What’s a Victim?

It is what it is

What do you tell a 5 year old when a shark attacks a Barbie doll at the beach?

My friend’s 5 year old daughter and I were playing with her dolls a few months ago. We were at the beach, well the dolls were, and a shark was fast approaching Rocker Barbie.

As we sat on her bed setting up the scene in which Luella described a day at the beach where a shark would attack one of us, I told little Luella that I, well Rocker Barbie, would be the victim and that she, well her more robust Raggedy Ann, could save me.

‘What’s a victim?” she said, peering at me inquisitively as she prepared her dolls for the adventure, fixing their dresses and their hair.

I had to stop for a minute. I don’t spend all that much time with 5 year olds so hadn’t thought about the fact that she may not have come across this word in her developing vocabulary.

“Gosh, how does one define ‘victim’ and how do I describe this to a 5 year old?” I thought to myself.

My immediate response was that there are no victims. That you are only a victim if you believe you are a victim. But this was not going to be easy to explain to a 5 year old. I can barely explain it myself, even though somewhere deep down I believe it to be true.

“The victim is the one who gets attacked by the shark”, I heard myself say.

“Ok”, she said. “Let’s play”.

As we played out the scene my mind kept wandering back to this idea that we are only victims if we believe ourselves to be. Where did this idea come from? I’d clearly read it somewhere. And how could I reconcile it with the obvious answer that someone who is ‘harmed or killed by another’ is, by dictionary definition, a victim.

The other day I was telling some friends about my best friend, Marie. Marie was the ‘victim’ of a horrible car accident in 1997. Two cars collided in the intersection and then hit her while she was standing on the sidewalk waiting to cross the street. She was in a coma for days, suffered severe brain damage, and lost the bottom half of her left leg as a result of the accident.

In 2006 I met a filmmaker, Paul Nadler, who had also been the victim of an awful car accident, left at the side of the road to die in fact, but who survived and made a film to tell the tale of his brain damage, months of intense physical therapy, and ultimate pursuit of higher education and creative expression, despite his disabilities.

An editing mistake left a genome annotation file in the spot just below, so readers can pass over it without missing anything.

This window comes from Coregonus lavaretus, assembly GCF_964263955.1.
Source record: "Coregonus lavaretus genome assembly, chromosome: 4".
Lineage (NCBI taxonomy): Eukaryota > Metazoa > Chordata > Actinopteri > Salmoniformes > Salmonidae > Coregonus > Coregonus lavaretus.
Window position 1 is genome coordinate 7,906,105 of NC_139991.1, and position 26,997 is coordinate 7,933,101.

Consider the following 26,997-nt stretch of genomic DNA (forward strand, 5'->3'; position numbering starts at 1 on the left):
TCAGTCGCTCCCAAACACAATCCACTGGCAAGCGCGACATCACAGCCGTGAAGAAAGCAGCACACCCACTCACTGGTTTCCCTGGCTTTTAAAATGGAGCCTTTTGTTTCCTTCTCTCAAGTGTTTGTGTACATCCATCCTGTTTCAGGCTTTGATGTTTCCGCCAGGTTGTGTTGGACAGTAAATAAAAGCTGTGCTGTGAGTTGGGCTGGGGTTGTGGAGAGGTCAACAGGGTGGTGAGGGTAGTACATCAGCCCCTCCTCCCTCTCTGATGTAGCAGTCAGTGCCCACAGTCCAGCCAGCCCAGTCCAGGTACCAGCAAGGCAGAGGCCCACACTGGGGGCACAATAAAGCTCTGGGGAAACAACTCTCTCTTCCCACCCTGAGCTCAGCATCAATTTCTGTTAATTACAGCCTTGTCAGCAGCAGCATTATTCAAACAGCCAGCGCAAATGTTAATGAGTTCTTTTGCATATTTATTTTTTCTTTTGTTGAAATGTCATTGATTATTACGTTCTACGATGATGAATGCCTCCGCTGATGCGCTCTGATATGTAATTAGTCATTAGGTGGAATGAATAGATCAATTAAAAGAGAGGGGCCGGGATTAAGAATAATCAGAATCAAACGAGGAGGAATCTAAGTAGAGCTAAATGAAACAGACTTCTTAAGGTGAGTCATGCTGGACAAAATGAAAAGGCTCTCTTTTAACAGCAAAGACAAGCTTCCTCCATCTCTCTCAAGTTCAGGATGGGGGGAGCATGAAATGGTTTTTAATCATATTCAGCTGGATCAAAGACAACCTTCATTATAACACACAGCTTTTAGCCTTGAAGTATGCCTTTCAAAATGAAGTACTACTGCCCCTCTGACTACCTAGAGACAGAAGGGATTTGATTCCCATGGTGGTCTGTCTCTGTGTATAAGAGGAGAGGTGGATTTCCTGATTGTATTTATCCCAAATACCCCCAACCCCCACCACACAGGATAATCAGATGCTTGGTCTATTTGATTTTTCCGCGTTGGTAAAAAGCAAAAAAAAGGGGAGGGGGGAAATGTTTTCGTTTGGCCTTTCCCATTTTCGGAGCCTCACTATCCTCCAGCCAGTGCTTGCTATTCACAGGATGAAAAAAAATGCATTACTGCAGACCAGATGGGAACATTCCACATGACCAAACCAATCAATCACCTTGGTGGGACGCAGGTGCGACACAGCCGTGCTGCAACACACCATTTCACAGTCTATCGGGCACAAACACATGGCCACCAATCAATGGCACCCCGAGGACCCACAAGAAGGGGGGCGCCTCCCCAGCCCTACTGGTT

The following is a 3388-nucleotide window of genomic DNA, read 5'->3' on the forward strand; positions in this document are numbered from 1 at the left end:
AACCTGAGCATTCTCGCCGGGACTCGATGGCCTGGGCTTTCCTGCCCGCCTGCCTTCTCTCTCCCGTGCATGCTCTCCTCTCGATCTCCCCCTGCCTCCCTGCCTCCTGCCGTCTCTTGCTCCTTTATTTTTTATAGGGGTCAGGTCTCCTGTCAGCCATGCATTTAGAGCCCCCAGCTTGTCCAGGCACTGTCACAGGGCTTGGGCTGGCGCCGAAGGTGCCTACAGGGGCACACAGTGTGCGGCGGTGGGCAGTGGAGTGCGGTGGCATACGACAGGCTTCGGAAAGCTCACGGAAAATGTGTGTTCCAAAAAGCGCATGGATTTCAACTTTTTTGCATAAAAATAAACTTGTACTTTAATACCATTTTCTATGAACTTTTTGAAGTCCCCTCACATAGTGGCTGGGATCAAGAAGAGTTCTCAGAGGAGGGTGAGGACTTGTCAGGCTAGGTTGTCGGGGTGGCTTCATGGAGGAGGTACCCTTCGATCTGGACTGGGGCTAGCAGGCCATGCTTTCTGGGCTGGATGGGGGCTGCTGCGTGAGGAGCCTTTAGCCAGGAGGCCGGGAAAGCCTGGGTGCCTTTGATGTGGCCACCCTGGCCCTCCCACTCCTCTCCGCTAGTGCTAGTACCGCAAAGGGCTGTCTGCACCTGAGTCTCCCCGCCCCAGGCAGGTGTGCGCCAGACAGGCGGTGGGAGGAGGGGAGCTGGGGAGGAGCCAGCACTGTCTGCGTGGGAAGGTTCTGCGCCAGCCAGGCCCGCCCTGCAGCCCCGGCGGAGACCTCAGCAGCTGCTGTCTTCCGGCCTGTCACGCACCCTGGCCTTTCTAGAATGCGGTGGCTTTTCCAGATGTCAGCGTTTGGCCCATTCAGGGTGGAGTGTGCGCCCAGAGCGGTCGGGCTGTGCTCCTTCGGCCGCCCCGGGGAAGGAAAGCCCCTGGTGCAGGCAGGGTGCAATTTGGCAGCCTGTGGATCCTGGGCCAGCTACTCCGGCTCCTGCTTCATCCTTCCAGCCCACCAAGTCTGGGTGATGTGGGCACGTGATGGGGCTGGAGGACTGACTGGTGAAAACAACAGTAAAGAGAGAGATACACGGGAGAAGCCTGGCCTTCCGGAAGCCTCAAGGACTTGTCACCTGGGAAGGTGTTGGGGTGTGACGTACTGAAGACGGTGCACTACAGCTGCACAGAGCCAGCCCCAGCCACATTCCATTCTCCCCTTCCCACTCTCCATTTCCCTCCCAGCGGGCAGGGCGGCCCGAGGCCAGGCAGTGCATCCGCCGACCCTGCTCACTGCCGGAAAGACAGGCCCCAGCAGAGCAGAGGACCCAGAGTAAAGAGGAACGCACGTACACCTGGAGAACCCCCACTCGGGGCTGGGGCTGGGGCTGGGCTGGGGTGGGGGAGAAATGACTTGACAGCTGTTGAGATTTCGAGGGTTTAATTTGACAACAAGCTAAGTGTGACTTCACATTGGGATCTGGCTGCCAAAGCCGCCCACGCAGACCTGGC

Rick Hansen, who I had the honour of working with in 2001, was also a victim in a car accident which led to his life in a wheelchair, the Man in Motion world tour, and current day fundraising efforts for spinal cord injury research. Here’s a man who turned his tragedy into his life’s purpose, letting go of any victim mentality he may have been entitled to.

My friend Marie was bitter and angry for years, often asking “why me?” and complaining about the loss of her leg and inability to work. Some of this negativity was a result of the brain injury and yet today she is married to a man she met at the brain injury clinic, has a house and three dogs, drives her own car, and volunteers at the local hospital.

The bitterness I once heard has now sweetened and she even jokes about things, laughing about the day we went and got tattoos in university – she got a sunflower on the big toe of the leg she had amputated – stating quite strongly that even though she might want to, she won’t get another tattoo for fear she might lose THAT body part too!

Her life is far from perfect and not without its struggle, but she lives a pretty full life and is getting better with each passing day.

So I guess what it comes down to, this whole idea of “we are only victims if we believe ourselves to be” is attitude?

So what IS a victim then? And can this word be erased from our vocabulary altogether? Never introduced to those 5 year olds who innocently inquire, “What’s a victim?” when we talk of sharks attacking Barbie dolls at the beach.

It makes me think of that professional surfer who had her arm bitten off by a shark while surfing. Yes, she was a ‘victim’ of the attack but she’s still surfing and doesn’t seem to view herself that way at all.

Things happen and while we might want to look at them as ‘good’ or ‘bad’ or label ourselves ‘victims’ of some horrible fate it really is just what it is.

Things happened to these people, things that hurt them but also challenged them. Challenged them to see themselves and the world around them differently and to continue to live a life with new purpose when they could just as easily have given up, given in to that so-called ‘victim mentality’.

I remember lying on the table in a chiropractor’s office in California many years ago, the same chiropractor that worked on the late Christopher Reeve, another positive role model for those having experienced an accident, injury, and ultimately life-changing event.

I looked up and read the following quote stuck to the ceiling above me:

“Life is not about what happens to you but what you do with what happens to you.”

Life is not about what happens to you but what you do with what happens to you.

And what if it’s true that ‘there are no accidents’ just as Master Oogway says in one of my favourite films, Kung Fu Panda. That everything happens as it is meant to. That it is this way so that we may each fulfill our own destiny.

All of these people I’ve mentioned have been ‘victims’ of ‘accidents’ and yet none of them have held on to that mentality. They have each overcome the odds and gone on to do some pretty remarkable things. And that’s some pretty inspiring stuff.

I’m happy to report that Raggedy Ann saved Rocker Barbie that day at the beach. They both escaped the shark attack, celebrated life joyfully, and in the end there was no victim.

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One Response to What’s a Victim?

  1. Pingback: What’s a Victim? | Women Who Think Too Much by Jeanne Marie

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